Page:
It was not until 1913 that General Convention could reply to the request of the Church in Haiti, and meantime Bishop Knight was deputed to render episcopal service there. In that year General [38/39] Convention, having elected the Rev. Charles B. Colmore as Bishop of Porto Rico, appointed him to the charge of the Missionary District of Haiti. The connection between Porto Rico and Haiti is exceedingly remote, and the means of transportation most difficult, so that Bishop Colmore found a task impossible to be done efficiently. Like a good soldier, he obeyed orders, and the Church must take all the onus for the short-comings. He held the District together, promoting the existing enterprises, and greatly encouraging the work of the Woman's Auxiliary, of which little or no notice" seems previously to have been taken. To overcome, as far as possible, the disadvantages of the conditions, the Rev. A. R. Llwyd was appointed commissary to the Bishop, and, in 1918, he began work in this capacity. With headquarters in Port-au-Prince, Mr. Llwyd has indefatigably labored to repair rents and build up waste places.
In 1919, General Convention resolved that Haiti must have a Negro Bishop of its own, and elected the Rev. Samuel Grice of Payne Divinity School. He felt constrained to decline, and the Rt. Rev. James C. Morris, of the Panama Canal Zone, was appointed to take the oversight of the Church in Haiti.
Bishop Morris immediately visited Haiti and, during a month's stay, carefully surveyed the work and confirmed 224 people in all parts of the Republic. Upon his return, he reported on the situation which he found. The Church was confined to the southern part of the Republic and was almost entirely rural. In the whole northern country there was no Anglican clergyman, church, or school. This was especially regrettable as, in and about Cap Haitien, there were over seventy West Indian Negro families all of whom were members of the Church of England and for whom no ministration other than that of the Roman Church was afforded. This was in sharp contrast to the southern area [39/40] where the parochial schools were flourishing and well attended and doing much to combat illiteracy which in the whole country claimed ninety-seven per cent of the entire population. Bishop Morris felt that in the strong missionary spirit of both the Archdeacon and the Haitian clergy, which was very evident, rested the future of the Church.
The years between Bishop Holly's death and the delegation of episcopal oversight to Bishop Morris were years fraught with difficulty. Not only was the work hampered through lack of continuous episcopal oversight, but contrary to expectation, these years were filled with serious political disturbances. During eighteen months in 1914 and 1915 there were no less than three uprisings, and the stagnation in every aspect of life during these disturbances, when communication between cities and rural districts was absolutely cut off, was beyond description. The chronic revolutionary spirit, culminating in 1915 in the overthrow of the Government and the murder of the President, led, in the next year, to the American occupation of the Republic in an effort to restore order and stabilize the Government. A treaty was entered into between the United States and Haiti whereby the United States was given a ten-year protectorate over Haiti, thus insuring such peace and order as would allow for the proper economic development of the land. In such a situation the opportunity of the Church was unparalleled, and the need for an American missionary of the utmost urgency. The presence of the Marines in Haiti aided the work of the Church in many ways, especially through the construction of new roads whereby travel between the widely-scattered towns was facilitated. The varied activities of Trinity parish attracted favorable attention, and presently means were secured to erect a suitable building for The Day Nursery on the Church's property.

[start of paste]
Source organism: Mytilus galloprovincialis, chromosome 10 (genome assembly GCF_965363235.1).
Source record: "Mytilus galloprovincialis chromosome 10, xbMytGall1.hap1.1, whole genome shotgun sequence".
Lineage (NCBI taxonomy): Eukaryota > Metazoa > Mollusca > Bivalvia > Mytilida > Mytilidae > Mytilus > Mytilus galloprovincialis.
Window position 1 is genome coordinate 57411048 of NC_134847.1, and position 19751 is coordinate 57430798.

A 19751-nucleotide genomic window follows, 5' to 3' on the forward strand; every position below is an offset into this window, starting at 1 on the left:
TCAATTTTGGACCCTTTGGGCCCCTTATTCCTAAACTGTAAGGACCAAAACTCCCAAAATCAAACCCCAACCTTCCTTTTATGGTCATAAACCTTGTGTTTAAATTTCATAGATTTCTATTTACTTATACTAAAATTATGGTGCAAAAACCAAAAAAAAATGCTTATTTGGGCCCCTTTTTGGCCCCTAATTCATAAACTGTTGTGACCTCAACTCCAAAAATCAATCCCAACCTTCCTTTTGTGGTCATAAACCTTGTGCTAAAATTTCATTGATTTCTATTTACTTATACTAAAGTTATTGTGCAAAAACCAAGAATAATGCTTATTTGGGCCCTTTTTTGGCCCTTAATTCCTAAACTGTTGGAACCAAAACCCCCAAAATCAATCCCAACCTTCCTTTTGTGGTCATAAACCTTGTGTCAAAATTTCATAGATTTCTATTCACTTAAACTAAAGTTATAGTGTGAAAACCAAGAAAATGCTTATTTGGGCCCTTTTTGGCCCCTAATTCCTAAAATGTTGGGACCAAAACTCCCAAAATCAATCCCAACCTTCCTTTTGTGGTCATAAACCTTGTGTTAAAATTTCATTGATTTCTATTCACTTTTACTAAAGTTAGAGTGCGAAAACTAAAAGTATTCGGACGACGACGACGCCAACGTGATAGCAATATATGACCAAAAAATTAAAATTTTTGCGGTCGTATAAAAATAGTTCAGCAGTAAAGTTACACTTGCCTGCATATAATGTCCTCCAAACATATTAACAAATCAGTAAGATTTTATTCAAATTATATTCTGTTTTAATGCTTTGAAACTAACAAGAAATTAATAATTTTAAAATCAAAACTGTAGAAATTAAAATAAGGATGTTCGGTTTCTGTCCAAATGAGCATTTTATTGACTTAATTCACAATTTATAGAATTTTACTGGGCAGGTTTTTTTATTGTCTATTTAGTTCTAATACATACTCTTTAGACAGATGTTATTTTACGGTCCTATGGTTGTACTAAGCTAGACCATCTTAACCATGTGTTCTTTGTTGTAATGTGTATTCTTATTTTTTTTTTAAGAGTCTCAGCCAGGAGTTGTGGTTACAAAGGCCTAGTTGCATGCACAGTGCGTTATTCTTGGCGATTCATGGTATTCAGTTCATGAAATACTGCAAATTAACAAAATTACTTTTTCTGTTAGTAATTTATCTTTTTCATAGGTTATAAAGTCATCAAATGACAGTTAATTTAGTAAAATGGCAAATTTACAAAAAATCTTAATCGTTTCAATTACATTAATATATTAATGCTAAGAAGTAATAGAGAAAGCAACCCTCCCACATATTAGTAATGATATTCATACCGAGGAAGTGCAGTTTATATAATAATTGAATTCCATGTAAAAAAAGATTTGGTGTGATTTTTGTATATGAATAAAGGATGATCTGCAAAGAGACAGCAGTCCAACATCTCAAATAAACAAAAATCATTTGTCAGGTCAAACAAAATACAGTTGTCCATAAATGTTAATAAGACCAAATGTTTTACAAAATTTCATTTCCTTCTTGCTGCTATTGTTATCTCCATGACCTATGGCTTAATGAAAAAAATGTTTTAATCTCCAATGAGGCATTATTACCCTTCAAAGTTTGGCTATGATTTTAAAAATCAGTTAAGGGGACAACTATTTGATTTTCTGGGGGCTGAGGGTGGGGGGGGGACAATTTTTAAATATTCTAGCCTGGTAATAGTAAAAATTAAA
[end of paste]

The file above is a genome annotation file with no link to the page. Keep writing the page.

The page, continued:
The coming of Archdeacon Llwyd in 1918, gave new impetus to the work, and it became increasingly apparent that the Church in Haiti should have a resident Bishop. This was eventually realized, and the General Convention of 1922 elected, as Bishop of Haiti, the Ven. Harry Roberts Carson, Archdeacon of Panama. Three years later, his Missionary District was, like Porto Rico, made a part of Province II.